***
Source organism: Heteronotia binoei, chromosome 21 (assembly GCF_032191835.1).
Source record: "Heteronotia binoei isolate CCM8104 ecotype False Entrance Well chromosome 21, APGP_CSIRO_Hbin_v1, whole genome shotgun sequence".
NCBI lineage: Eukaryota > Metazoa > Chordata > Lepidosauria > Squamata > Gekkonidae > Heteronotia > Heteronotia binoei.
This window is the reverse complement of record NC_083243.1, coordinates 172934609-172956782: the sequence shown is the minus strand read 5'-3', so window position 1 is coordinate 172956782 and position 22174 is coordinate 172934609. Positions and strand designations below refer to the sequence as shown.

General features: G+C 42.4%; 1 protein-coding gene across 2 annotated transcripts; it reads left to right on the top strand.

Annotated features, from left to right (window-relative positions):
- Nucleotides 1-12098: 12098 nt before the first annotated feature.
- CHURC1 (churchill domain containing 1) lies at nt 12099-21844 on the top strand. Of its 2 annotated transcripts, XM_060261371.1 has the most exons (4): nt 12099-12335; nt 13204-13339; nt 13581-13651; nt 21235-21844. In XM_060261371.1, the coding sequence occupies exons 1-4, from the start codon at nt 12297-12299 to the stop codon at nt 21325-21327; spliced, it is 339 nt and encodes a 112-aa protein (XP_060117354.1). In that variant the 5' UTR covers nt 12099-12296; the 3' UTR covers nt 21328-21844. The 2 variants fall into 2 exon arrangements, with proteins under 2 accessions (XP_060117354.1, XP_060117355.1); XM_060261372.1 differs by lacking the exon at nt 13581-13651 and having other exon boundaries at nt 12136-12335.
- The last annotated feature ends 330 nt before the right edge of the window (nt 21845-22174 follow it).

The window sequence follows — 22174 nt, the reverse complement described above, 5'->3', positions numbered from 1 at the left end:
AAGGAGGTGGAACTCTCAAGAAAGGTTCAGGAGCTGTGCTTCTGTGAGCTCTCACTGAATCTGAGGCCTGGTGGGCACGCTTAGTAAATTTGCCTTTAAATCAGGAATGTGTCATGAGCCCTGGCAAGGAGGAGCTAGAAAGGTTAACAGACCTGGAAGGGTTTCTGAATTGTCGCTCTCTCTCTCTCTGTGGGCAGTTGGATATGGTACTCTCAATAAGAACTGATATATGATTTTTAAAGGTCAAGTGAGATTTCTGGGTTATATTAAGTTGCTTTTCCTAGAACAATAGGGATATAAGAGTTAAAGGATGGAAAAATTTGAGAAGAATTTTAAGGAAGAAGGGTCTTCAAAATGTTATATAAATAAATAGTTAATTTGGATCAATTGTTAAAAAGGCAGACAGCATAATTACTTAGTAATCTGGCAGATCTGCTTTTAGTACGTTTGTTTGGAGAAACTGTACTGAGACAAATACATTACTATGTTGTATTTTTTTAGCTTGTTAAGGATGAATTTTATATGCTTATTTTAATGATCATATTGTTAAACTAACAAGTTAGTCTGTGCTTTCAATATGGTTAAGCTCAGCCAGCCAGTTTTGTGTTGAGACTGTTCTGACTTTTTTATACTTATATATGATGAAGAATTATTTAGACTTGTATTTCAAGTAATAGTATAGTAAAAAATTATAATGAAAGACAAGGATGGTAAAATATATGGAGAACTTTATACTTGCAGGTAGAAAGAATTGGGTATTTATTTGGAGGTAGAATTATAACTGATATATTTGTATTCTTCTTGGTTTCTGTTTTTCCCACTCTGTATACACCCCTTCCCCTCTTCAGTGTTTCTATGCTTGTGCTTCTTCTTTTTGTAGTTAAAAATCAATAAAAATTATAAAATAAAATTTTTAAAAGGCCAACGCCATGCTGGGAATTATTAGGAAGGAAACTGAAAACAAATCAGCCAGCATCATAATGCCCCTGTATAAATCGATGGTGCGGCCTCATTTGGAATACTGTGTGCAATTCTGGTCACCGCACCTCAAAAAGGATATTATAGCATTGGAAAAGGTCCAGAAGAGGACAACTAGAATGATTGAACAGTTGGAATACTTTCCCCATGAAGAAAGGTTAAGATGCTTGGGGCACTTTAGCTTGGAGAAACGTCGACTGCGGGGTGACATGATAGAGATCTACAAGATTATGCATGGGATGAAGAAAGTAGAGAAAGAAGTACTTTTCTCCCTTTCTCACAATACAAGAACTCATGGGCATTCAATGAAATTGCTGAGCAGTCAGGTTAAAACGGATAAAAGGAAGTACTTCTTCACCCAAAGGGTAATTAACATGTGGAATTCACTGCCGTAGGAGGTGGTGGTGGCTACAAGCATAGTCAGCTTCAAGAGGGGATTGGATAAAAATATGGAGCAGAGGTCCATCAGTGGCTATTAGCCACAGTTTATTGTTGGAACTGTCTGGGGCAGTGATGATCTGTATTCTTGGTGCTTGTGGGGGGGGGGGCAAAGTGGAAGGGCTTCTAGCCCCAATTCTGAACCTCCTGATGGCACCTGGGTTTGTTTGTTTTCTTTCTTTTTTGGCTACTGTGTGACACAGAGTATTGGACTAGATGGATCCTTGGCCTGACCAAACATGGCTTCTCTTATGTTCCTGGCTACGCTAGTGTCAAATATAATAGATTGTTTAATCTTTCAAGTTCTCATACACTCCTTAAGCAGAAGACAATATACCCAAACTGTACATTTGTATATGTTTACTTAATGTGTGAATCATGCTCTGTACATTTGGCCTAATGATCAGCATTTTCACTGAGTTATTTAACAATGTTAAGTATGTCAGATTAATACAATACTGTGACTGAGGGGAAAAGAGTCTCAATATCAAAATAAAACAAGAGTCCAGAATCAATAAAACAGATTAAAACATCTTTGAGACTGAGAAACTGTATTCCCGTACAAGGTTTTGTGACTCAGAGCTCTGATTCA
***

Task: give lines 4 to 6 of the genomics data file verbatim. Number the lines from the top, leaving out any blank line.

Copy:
This window is the reverse complement of record NC_083243.1, coordinates 172934609-172956782: the sequence shown is the minus strand read 5'-3', so window position 1 is coordinate 172956782 and position 22174 is coordinate 172934609. Positions and strand designations below refer to the sequence as shown.

General features: G+C 42.4%; 1 protein-coding gene across 2 annotated transcripts; it reads left to right on the top strand.

Annotated features, from left to right (window-relative positions):